I was driving back from a church event when I heard the news. “Hey, Anna Grace,” my boyfriend said, reading the notification on his phone. “Kobe Bryant just died unexpectedly in a helicopter crash.”
I almost swerved off the road in surprise. As I watched SportsCenter later that night, read articles from different sources and listened to podcasts about the life and legacy of Kobe Bryant, I marveled at the way the death of this superstar has stunned our entertainment-saturated, celebrity-exalting culture into sobriety.
Later, as I scrolled through social media reactions to Bryant’s death, most of them from secular sources, I began to notice a theme. “Some things are bigger than basketball.” “Prayers up for the Bryant family.” “Go tell your family you love them because you never know what might happen.”
People were talking about things that actually matter—God, faith, prayer, love. Reading those posts, I was reminded of Ecclesiastes 7:2, where Solomon said, “It is better to go to the house of mourning, than to go to the house of feasting: for that is the end of all men; and the living will take it to heart.”
One of the results of death, especially the unexpected death of someone as world-renowned and revered as Kobe Bryant, is that it causes us to stop and think about our own mortality.
We’ve all heard Kobe Bryant’s story by now. As a competitor, as a perseverer, as a winner, as a father, the “Black Mamba” captured the hearts of basketball fans around the world. Through sheer willpower, he consistently outplayed and outcompeted his opponents.
But you can’t outplay or outcompete death. “I fell in love with you. A love so deep I gave you my all— From my mind and body To my spirit and soul.” 1 No, those aren’t the words of a lovestruck boyfriend. They’re words from Kobe Bryant’s award-winning short film, Dear Basketball.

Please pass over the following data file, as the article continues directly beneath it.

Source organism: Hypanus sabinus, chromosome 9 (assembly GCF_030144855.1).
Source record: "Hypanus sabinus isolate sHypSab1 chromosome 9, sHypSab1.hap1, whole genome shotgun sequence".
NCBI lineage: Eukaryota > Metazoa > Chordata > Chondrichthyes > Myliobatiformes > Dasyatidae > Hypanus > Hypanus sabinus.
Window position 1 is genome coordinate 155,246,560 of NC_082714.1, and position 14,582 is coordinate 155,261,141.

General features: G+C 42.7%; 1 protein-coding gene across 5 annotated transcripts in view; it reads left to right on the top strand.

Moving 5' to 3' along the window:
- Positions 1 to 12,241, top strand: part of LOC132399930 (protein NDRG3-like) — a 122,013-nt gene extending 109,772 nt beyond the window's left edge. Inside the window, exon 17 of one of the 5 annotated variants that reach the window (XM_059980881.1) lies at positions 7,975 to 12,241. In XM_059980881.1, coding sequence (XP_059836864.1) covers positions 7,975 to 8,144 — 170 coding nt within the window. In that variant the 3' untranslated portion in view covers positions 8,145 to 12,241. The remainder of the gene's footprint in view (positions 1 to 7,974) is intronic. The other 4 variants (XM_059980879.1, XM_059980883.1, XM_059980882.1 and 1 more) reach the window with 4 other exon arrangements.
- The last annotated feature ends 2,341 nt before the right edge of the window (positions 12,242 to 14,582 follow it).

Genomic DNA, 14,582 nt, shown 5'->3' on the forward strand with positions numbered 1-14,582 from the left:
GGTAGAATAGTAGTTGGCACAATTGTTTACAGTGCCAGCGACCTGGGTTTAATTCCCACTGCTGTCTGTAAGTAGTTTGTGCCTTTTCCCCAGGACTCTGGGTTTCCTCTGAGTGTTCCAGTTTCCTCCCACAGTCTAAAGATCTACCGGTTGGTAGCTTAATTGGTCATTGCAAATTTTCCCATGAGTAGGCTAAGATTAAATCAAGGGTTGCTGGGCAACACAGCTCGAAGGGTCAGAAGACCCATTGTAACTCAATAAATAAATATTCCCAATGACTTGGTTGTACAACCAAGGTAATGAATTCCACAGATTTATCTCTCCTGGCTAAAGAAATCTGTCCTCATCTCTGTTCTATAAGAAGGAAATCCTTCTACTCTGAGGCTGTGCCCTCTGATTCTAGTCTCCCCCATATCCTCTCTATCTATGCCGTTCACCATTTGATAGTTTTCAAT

Without minimizing Bryant’s achievements, his love for his family and their grief over the loss of their father and sister, what does this poem reveal about his ultimate commitments?
As Christians we can admire his excellency, his God-given skills and his desire to invest in the next generation as reflections of God’s image and His common grace.
However, as I considered this poem and Bryant’s life, I was struck with the reality that Kobe Bryant, for all his on and off-court successes, was not a man that the Bible would consider a role model for Christians.
Yes, he was an incredible competitor and seemingly a great father, but even the secular world admits the reality that his legacy is complicated by rifts with teammates, and most notably, by sexual abuse allegations.
This was a man who was unfaithful to his wife, whose pride often caused tensions with others and who ultimately lived his life for the sake of a game. Of course, it’s relatively easy for me to write that, never having met the man and not knowing the eternal state of his heart. There are a lot of things that we just can’t know.
But here’s something we do know as Christians, something that I think any death should remind us of: “If ye then be risen with Christ, seek those things which are above, where Christ sitteth at the right hand of God. Set your affections on things above, not on things on the earth” (Col. 3:1-2).
Kobe Bryant’s death reminds us that ultimately this is not our home. Ultimately, basketball is just a game. Ultimately, what we value most should be that which is eternal. So, as James says, consider your life. What are you living for?